JP5937275B2 - Replace lost media data for network streaming - Google Patents

Replace lost media data for network streaming Download PDF

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JP5937275B2
JP5937275B2 JP2015524475A JP2015524475A JP5937275B2 JP 5937275 B2 JP5937275 B2 JP 5937275B2 JP 2015524475 A JP2015524475 A JP 2015524475A JP 2015524475 A JP2015524475 A JP 2015524475A JP 5937275 B2 JP5937275 B2 JP 5937275B2
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data
segment
default
video
decoder
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JP2015530784A (en
JP2015530784A5 (en
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タディ・エム・ナガラジ
ハリハラン・スクマール
プラティック・コトカール
シェイレシュ・マヘシュワリ
ダニエル・アメルガ
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クアルコム,インコーポレイテッド
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    • HELECTRICITY
    • H04ELECTRIC COMMUNICATION TECHNIQUE
    • H04LTRANSMISSION OF DIGITAL INFORMATION, e.g. TELEGRAPHIC COMMUNICATION
    • H04L65/00Network arrangements or protocols for real-time communications
    • H04L65/60Media handling, encoding, streaming or conversion
    • H04L65/601Media manipulation, adaptation or conversion
    • H04L65/604Media manipulation, adaptation or conversion at the destination
    • HELECTRICITY
    • H04ELECTRIC COMMUNICATION TECHNIQUE
    • H04LTRANSMISSION OF DIGITAL INFORMATION, e.g. TELEGRAPHIC COMMUNICATION
    • H04L65/00Network arrangements or protocols for real-time communications
    • H04L65/60Media handling, encoding, streaming or conversion
    • H04L65/608Streaming protocols, e.g. RTP or RTCP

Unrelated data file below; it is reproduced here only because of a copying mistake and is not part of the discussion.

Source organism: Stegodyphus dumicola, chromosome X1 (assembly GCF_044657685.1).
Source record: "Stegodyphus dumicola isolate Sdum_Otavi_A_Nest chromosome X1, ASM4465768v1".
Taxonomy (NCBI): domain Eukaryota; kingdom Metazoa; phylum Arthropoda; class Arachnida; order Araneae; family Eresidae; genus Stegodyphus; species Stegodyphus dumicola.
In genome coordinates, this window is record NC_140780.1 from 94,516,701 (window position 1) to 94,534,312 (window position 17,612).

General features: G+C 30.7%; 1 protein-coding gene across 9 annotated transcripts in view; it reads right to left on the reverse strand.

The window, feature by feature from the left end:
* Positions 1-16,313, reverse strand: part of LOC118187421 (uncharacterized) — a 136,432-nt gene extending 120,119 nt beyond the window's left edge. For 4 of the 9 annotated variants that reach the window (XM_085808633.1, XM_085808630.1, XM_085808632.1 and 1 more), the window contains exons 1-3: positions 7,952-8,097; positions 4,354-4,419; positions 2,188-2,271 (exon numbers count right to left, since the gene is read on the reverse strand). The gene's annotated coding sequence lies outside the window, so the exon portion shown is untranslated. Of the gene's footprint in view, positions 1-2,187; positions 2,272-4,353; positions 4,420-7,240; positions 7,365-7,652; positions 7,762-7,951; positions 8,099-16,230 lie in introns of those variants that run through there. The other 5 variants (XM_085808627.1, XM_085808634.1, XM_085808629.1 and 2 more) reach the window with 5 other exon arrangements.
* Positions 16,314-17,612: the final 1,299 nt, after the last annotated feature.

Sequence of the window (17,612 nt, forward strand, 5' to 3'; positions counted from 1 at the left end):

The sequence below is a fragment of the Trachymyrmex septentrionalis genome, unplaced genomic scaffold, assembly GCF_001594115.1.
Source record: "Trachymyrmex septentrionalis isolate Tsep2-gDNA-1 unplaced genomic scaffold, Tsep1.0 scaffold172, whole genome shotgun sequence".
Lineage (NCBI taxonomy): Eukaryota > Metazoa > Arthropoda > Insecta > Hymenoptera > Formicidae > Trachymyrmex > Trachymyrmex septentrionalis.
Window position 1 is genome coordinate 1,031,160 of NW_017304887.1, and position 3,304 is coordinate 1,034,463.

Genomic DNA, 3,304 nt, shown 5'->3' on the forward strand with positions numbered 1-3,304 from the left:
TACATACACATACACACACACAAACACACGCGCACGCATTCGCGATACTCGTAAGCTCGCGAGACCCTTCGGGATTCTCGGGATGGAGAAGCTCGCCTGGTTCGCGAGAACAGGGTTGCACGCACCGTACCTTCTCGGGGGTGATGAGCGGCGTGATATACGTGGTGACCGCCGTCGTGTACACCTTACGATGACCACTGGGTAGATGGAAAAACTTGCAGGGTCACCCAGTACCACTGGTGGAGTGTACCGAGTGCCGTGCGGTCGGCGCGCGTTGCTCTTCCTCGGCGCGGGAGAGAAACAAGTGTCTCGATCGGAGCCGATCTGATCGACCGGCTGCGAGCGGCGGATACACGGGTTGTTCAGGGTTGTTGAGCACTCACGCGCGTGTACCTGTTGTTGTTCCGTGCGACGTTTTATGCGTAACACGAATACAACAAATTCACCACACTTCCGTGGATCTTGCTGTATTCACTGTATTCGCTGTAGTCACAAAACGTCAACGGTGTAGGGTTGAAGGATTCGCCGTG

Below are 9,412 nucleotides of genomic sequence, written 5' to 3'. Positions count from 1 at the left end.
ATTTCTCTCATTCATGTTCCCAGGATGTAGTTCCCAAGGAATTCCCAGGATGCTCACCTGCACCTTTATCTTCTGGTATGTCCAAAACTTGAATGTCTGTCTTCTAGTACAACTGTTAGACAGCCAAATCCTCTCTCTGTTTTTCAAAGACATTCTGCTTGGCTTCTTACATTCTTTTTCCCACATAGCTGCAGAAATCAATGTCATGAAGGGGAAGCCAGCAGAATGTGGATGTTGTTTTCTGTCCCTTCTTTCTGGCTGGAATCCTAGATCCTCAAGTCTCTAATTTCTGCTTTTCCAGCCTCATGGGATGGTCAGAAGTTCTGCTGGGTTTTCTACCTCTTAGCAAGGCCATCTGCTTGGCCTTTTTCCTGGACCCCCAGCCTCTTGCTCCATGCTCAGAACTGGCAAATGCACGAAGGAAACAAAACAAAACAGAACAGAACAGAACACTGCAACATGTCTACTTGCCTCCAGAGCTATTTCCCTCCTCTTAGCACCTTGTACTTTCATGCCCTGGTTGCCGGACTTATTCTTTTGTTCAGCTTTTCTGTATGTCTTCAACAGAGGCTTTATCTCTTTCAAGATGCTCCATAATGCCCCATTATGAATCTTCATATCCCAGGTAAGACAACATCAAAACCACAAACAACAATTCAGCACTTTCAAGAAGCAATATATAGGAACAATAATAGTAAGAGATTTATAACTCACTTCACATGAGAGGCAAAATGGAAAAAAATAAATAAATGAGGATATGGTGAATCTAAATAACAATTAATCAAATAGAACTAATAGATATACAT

• HELECTRICITY
    • H04ELECTRIC COMMUNICATION TECHNIQUE
    • H04LTRANSMISSION OF DIGITAL INFORMATION, e.g. TELEGRAPHIC COMMUNICATION
    • H04L65/00Network arrangements or protocols for real-time communications
    • H04L65/80QoS aspects
    • HELECTRICITY
    • H04ELECTRIC COMMUNICATION TECHNIQUE
    • H04LTRANSMISSION OF DIGITAL INFORMATION, e.g. TELEGRAPHIC COMMUNICATION
    • H04L69/00Application independent communication protocol aspects or techniques in packet data networks
    • H04L69/40Techniques for recovering from a failure of a protocol instance or entity, e.g. failover routines, service redundancy protocols, protocol state redundancy or protocol service redirection in case of a failure or disaster recovery
    • HELECTRICITY
    • H04ELECTRIC COMMUNICATION TECHNIQUE
    • H04NPICTORIAL COMMUNICATION, e.g. TELEVISION
    • H04N19/00Methods or arrangements for coding, decoding, compressing or decompressing digital video signals
    • HELECTRICITY
    • H04ELECTRIC COMMUNICATION TECHNIQUE
    • H04NPICTORIAL COMMUNICATION, e.g. TELEVISION
    • H04N21/00Selective content distribution, e.g. interactive television or video on demand [VOD]
    • H04N21/40Client devices specifically adapted for the reception of or interaction with content, e.g. set-top-box [STB]; Operations thereof